<h1> tag should ideally contain content that matches the page’s
<title> tag, capturing the overall theme of the page. The theme should then be reinforced or refined using subheadings, using
<h2> tags, and so on. It is helpful to think of them as levels of grouping information, like so:
<h1>The Known Universe</h1>
<h2>The Milky Way Galaxy</h2>
It can also be beneficial to use anchor tags to allow a visitor to navigate to different parts of the page by clicking a link. These have the same valuable interlinking benefits as breadcrumbs do, with similar SEO benefits.
Hiding Information from Search Engines
There may be sections of a website that should not be indexed by search engines. It might be a page for employees only, or a page that shows a browser version of an email sent to customers in the event their email client cannot read it properly. Form completion pages too. It is often important that parts of a site do not appear in SERPs so that it cannot be found by accident, or maliciously – a good example might be a WordPress ‘wp-admin’ page. It’s definitely not advisable to have just anyone in the world stumbling across it with a Google search.
To hide a page from SERPs, a single line of code within the
<head> of the page will do it:
<meta name="robots" content="noindex">
This does not necessarily prevent search engines from crawling the page, or even caching it, but it does prevent it appearing in SERPs. It’s important to be careful with this functionality: don’t add it to page templates in WordPress unless you’re certain the template will only be used for pages you want to remove from SERPs.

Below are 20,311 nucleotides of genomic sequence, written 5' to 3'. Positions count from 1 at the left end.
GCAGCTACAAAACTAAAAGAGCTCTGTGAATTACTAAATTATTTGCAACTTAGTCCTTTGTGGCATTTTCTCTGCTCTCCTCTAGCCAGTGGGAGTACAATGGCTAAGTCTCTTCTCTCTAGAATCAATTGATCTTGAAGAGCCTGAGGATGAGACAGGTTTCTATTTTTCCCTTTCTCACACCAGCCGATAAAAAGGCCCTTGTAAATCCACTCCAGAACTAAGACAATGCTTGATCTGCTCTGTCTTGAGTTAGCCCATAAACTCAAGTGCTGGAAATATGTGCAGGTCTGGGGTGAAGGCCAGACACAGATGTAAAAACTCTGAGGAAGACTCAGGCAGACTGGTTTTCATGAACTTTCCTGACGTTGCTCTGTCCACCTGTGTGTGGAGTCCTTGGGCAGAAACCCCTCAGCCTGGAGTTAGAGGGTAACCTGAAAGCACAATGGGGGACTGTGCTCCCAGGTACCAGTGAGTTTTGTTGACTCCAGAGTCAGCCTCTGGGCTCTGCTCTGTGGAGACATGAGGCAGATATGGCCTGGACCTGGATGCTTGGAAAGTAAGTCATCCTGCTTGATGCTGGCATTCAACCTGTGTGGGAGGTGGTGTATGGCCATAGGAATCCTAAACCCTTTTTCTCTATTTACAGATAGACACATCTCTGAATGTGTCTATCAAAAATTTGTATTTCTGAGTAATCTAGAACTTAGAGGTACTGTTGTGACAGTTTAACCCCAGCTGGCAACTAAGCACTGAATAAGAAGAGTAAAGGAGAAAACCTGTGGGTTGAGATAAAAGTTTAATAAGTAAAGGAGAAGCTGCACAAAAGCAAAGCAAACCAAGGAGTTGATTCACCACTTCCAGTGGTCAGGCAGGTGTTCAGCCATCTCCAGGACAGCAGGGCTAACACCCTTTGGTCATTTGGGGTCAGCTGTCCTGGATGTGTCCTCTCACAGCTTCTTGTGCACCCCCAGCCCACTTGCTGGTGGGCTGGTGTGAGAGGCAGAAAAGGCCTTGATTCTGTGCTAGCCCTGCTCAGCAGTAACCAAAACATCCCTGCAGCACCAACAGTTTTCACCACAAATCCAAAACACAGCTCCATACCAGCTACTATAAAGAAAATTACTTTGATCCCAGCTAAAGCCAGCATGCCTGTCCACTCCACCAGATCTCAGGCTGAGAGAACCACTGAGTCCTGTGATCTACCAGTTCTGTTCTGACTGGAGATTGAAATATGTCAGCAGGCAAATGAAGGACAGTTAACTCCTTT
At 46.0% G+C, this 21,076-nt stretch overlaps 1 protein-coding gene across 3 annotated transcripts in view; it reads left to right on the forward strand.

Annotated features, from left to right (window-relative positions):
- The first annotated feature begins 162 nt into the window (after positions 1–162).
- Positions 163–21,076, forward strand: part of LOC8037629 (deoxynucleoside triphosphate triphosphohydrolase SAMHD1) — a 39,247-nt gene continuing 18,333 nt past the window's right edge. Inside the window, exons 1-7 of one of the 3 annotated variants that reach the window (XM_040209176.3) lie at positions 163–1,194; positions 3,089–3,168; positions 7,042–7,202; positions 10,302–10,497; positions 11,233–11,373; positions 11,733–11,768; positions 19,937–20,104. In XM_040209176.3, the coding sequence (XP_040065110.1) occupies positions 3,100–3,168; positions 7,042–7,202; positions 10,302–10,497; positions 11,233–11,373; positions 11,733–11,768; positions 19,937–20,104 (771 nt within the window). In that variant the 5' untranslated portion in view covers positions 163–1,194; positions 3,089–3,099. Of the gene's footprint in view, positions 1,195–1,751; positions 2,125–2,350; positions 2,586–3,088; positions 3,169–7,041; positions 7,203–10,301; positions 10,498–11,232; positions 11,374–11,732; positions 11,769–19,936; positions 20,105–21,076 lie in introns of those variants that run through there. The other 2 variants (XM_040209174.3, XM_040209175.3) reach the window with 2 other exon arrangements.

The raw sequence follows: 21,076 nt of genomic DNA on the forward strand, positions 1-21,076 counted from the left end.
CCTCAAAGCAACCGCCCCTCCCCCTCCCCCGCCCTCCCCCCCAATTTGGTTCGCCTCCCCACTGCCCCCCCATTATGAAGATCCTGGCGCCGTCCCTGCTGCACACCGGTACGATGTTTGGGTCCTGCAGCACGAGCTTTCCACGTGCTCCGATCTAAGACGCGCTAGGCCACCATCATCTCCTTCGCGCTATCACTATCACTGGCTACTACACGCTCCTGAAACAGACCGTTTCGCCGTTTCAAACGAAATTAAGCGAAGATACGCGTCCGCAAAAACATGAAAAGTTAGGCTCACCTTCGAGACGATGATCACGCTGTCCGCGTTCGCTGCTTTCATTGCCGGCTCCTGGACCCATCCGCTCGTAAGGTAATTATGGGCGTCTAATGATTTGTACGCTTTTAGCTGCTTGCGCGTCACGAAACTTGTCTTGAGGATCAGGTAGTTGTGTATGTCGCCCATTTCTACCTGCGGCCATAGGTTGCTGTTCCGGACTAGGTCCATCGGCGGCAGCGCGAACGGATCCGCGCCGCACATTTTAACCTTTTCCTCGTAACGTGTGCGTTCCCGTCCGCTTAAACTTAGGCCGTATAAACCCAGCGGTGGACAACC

A ‘robots.txt’ file can also be used to hide specific URLs from SERPs, but again this must be carefully handled. Don’t ever hide the root domain in this way, as it will hide the entire site from SERPs. It’s also important to bear in mind that this file is effectively public. You can visit practically any website and append “/robots.txt” after the domain to view which pages are being hidden from view. Seriously. Try visiting Amazon’s robots.txt file to see what I mean.
Search engines also pay close attention to external links on a webpage. Having just linked to Amazon a moment ago, this could be interpreted by Google that I endorse Amazon in some way, or even that I might have been paid by Amazon to link to their site via my own. Adding the
rel="nofollow" attribute to a link will remove this perceived relationship, so the link looks like this:
<a href="https://www.amazon.co.uk/robots.txt" target="_blank" rel="nofollow">
This also means that the link on my website will not contribute to Amazon’s SEO ranking, as search engines consider inbound links when evaluating a page’s ranking. Although honestly, I’m such a small fish that even if I used a
rel="dofollow" attribute it would barely matter. If, on the other hand, Amazon had a link to Spittoon on their site and they didn’t use
rel="nofollow", that could massively boost my SEO score!
Visitors hate a website that is slow to load, and are likely to bounce if there is a delay of more than a couple of seconds or so. And search engines give preferential treatment to sites that get a lot of engagement from visitors, as that is how they determine that it provides relevant content. So it follows that a slow site will suffer in its SEO score. In fact, search engines consider a site’s speed when calculating a score. Add that to the fact that user engagement is also considered, and straightaway you’re looking at taking double the hit to your site’s SEO score if it’s running slowly. Tools such as Pingdom and Google’s PageSpeed Insights can help to assess the speed of a site, and even determine specific aspects that might be slowing things down.
Testing your SEO
There are many tools available to check how effective your SEO is likely to be, including WooRank and Google’s Lighthouse Audits, which can be run in-browser. You can check for invalid code using W3’s Validator site.
To analyse some of the more technical aspects of a site, there’s BuiltWith, which can determine all kinds of information about how a site has been built, such as its hosting provider, or whether it has SSL enabled.
It is important to regularly monitor your SEO results in order to keep your understanding of the needs of your visitors, and the search engines themselves, up-to-date.